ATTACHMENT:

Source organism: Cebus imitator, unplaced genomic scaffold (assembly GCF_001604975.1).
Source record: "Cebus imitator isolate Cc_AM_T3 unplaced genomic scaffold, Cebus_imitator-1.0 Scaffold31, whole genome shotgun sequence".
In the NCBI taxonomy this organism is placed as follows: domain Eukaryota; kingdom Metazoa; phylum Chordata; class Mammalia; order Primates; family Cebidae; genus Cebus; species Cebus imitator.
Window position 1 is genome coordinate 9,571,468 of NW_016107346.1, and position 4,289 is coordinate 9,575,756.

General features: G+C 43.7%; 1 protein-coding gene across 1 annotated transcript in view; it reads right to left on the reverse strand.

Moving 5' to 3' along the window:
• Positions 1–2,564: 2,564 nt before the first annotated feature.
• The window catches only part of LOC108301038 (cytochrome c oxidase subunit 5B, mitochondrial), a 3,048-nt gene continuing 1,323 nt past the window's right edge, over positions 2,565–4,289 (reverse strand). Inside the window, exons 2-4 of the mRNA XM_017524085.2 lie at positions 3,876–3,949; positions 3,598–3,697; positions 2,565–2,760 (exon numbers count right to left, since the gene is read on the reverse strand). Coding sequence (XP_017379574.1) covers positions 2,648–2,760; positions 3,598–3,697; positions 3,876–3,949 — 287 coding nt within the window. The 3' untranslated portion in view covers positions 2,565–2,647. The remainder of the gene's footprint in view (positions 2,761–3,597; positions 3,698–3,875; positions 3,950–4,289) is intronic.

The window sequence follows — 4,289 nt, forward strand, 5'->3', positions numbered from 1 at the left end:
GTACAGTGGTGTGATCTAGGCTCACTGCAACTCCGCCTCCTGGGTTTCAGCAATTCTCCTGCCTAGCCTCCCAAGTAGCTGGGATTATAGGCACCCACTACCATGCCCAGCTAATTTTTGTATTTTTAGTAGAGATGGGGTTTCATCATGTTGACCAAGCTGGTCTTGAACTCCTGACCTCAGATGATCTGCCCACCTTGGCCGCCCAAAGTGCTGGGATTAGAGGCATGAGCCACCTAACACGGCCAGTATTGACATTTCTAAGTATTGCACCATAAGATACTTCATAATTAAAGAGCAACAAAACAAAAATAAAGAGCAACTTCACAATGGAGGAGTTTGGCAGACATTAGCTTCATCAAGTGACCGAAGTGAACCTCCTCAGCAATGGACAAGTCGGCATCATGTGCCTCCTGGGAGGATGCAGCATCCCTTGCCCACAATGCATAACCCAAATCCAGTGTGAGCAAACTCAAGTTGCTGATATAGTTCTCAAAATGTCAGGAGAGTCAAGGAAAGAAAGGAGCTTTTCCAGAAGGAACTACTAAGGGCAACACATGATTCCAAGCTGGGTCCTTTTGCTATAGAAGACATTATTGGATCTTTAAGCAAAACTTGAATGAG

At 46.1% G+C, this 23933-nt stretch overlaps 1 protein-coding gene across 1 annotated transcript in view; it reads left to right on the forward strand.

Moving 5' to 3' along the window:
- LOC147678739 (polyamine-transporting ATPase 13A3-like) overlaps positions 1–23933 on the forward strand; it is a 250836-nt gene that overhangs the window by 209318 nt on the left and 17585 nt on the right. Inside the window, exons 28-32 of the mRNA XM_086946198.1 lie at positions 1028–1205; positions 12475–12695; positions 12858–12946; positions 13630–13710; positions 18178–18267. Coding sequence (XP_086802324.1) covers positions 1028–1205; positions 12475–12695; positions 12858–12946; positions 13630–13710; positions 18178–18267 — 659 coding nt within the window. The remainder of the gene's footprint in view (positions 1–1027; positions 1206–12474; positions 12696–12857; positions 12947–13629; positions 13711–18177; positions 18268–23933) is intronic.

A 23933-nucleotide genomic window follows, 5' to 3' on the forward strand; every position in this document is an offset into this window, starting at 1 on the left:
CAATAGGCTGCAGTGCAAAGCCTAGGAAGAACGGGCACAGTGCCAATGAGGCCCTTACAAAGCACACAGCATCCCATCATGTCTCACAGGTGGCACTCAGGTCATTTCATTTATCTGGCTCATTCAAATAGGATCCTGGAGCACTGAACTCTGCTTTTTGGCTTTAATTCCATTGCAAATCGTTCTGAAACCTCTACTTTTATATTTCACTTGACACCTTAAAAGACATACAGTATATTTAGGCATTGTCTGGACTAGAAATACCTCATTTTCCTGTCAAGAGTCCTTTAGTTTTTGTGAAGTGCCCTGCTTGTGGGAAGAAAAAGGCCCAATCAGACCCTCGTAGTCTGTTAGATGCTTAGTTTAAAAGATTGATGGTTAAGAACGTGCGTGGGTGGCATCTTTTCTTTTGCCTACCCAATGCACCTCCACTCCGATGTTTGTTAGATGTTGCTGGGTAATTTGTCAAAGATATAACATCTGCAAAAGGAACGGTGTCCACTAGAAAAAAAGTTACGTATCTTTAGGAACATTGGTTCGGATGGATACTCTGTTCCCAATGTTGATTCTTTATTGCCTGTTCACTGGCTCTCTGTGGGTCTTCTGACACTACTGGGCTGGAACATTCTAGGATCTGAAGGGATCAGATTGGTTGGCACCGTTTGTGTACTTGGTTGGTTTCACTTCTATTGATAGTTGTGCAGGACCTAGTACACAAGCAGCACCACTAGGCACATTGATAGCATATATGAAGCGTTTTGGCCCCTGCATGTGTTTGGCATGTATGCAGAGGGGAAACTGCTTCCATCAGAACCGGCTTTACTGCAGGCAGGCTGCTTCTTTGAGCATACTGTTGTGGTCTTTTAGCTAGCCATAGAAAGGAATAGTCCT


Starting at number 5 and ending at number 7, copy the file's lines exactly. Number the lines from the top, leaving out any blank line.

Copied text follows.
General features: G+C 43.7%; 1 protein-coding gene across 1 annotated transcript in view; it reads right to left on the reverse strand.

Moving 5' to 3' along the window:
• Positions 1–2,564: 2,564 nt before the first annotated feature.